I spent most of 2018 working on a moderate (50k total lines of code, 30k PureScript) Halogen application at CitizenNet. The PureScript community is brimming with delightful, helpful people, and my team and I received plenty of advice on best practices from commercial PureScript users at companies like SlamData, Awake Security, Lumi, and more.
Everything we learned about best practices for building a large Halogen app went straight into yet another closed-source code base. What a shame! Our community deserves a resource that demonstrates how to build real world PureScript applications.
The RealWorld Project
Luckily, I stumbled across the RealWorld project. The folks at Thinkster realized that building a tiny todo app differs greatly from building a fully-fledged modern single-page application. Why evaluate frameworks and languages based on toy examples when you intend to use these tools to build a large application?
The RealWorld project provides an API, markup, styles, and a light feature spec for a Medium clone called Conduit. You build the single-page app frontend for it against your choice of already-implemented backends.
This struck me as a perfect way to help beginner and intermediate PureScript developers feel confident building medium-sized applications! I decided to build a RealWorld implementation for Halogen and write about the design process and my implementation decisions along the way.
Most of the language’s features (extensible records! generics! type classes! row types! polymorphism! purity!) are best experienced by putting them to use, and we’ll make extensive use of PureScript’s best-in-class flavor of functional programming throughout this guide.
Unlike other compile-to-JS languages like Elm, PureScript has no opinion on the design of your application and doesn’t provide built-in capabilities for building user interfaces. Most PureScript companies (as of 2018) use one of these libraries:
purescript-halogenis a component-based framework with a 100% PureScript virtual DOM implementation (it’s also used by Spork) for users who prefer a component architecture. This is the most common choice for users who do not need to hook into another ecosystem like React.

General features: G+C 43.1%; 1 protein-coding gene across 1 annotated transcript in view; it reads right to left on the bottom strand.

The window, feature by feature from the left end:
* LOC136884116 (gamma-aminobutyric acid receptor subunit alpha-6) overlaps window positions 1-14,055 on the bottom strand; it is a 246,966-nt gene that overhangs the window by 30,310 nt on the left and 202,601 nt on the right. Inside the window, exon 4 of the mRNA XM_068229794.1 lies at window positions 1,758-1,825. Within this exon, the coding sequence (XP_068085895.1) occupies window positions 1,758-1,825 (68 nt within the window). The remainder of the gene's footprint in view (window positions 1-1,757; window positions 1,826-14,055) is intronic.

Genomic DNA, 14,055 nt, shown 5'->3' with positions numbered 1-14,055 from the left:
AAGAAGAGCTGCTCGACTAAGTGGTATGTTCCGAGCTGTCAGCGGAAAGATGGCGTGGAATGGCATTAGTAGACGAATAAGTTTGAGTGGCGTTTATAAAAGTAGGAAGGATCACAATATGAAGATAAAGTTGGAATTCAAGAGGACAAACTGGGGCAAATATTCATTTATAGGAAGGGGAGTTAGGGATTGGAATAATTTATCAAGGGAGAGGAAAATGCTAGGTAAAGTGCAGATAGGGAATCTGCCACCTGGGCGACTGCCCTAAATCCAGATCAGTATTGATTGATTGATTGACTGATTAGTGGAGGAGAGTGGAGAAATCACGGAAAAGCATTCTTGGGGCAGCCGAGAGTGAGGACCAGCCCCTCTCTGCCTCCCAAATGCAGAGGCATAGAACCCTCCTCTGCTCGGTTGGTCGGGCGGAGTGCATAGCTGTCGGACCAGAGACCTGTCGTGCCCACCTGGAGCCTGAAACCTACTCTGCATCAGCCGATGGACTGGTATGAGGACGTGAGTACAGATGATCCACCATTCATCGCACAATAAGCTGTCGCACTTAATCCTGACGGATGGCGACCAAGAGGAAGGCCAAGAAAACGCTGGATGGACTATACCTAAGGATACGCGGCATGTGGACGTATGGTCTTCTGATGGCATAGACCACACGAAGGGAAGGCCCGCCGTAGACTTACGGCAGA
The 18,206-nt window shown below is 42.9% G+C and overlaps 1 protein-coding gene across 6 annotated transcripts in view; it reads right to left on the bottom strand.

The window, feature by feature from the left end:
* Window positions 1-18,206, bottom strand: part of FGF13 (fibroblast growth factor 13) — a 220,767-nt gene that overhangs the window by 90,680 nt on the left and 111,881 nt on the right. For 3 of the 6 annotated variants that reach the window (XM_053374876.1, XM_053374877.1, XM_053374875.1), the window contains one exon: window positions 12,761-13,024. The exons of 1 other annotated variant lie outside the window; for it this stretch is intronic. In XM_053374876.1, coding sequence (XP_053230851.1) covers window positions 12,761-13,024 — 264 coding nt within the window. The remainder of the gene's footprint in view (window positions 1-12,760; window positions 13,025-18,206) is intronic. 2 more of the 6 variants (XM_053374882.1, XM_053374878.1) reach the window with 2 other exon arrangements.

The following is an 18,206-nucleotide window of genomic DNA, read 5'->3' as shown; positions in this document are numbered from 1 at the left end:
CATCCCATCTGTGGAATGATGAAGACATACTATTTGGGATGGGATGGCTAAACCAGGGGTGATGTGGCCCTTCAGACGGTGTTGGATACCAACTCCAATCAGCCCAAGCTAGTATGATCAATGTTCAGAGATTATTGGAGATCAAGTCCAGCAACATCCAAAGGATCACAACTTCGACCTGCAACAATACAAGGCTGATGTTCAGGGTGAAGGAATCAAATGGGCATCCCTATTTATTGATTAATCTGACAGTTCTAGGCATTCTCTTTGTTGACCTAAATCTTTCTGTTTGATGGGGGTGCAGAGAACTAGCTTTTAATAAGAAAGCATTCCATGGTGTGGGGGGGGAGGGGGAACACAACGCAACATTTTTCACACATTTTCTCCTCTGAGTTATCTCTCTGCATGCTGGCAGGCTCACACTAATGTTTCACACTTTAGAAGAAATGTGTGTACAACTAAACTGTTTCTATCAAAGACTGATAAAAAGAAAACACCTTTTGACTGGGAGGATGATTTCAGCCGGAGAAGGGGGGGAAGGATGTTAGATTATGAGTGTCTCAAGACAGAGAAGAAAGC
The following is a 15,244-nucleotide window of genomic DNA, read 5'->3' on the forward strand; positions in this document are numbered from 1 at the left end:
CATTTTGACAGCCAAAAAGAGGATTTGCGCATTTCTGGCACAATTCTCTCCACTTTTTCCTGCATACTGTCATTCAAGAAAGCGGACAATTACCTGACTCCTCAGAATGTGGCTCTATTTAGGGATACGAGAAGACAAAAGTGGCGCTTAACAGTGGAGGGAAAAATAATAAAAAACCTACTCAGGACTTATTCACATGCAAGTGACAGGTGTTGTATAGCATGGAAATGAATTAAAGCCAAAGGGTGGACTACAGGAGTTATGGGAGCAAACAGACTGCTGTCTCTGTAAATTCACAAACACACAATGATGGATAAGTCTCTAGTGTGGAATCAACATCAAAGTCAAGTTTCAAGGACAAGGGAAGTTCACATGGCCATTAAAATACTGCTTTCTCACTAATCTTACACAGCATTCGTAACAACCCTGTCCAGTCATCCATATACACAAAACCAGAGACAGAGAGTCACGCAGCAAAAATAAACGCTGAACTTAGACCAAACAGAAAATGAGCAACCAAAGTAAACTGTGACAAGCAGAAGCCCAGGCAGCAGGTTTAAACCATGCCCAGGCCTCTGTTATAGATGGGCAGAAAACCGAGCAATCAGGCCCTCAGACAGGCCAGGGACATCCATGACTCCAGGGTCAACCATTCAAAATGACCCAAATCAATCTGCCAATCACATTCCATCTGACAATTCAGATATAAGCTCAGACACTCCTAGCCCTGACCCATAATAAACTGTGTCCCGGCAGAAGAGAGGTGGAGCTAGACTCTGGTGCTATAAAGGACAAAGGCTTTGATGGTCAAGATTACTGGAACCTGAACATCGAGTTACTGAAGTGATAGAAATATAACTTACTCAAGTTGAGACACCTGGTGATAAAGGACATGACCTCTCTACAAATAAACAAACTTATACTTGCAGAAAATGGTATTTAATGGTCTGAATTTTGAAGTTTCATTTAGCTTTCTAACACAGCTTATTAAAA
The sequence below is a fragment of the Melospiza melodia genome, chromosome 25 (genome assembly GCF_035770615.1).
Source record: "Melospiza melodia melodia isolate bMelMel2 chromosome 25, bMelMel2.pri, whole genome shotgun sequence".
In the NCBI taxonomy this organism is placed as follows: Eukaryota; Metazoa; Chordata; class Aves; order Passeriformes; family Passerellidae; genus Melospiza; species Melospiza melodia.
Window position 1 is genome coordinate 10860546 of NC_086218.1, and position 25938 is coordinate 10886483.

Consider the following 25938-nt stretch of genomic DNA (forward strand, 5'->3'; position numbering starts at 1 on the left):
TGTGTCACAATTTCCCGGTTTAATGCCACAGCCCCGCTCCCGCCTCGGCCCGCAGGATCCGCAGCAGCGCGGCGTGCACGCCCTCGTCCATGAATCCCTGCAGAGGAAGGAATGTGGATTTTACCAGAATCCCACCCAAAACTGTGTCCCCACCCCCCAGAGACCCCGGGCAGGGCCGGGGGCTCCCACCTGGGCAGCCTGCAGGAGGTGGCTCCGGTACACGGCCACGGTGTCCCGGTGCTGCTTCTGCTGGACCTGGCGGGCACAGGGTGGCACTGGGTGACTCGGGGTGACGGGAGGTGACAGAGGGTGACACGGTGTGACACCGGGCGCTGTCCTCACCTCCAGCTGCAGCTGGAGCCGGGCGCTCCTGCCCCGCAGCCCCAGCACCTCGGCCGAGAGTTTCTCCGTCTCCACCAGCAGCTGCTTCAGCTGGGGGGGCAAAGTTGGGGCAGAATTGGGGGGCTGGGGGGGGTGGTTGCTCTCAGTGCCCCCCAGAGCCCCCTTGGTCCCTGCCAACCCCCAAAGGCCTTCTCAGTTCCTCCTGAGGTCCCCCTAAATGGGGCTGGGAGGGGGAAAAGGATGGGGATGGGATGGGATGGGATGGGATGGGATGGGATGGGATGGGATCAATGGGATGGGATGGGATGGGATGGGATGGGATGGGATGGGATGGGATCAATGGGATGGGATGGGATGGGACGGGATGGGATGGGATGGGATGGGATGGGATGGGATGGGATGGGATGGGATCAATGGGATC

purescript-react-basicenable users to write logic in PureScript, but use React as their underlying UI library and hook into the existing React ecosystem.
purescript-sporkis an Elm-like framework, enabling users to opt-in to the Elm design philosophy but take advantage of PureScript language features like row types and type classes.
Most of the design and implementation decisions made in this project apply to any PureScript single-page app. However, there’s plenty of Halogen-specific information here that won’t translate perfectly to the other frameworks. If you work in another framework, take any Halogen-specific code or design principles with full knowledge that they may not apply to your choice of library.
Designing the Conduit Application
There is no “correct” way to design an application like Conduit. But best practices do exist for building applications in purely functional languages, and this guide will walk through my understanding of those best practices as they apply to single-page applications.
We’ll dive in to a few design steps that apply to Halogen single-page apps. After a brief introduction to each step (with links to related reading), I’ll walk through how to apply that principle to flesh out our design for the application. This is a high-level overview, so we won’t actually implement the app as we go; if you’d like to see the concrete implementations, check out the source code! By the time we finish these steps we’ll have a solid foundation to stand on when we start our implementation.
A note for expert readers
I am applying my imperfect knowledge to build Conduit in a way that demonstrates how I think Halogen applications ought to be built. Some of you will disagree with my choices. If you do, please consider filing an issue or reaching out to describe an approach you would consider more appropriate.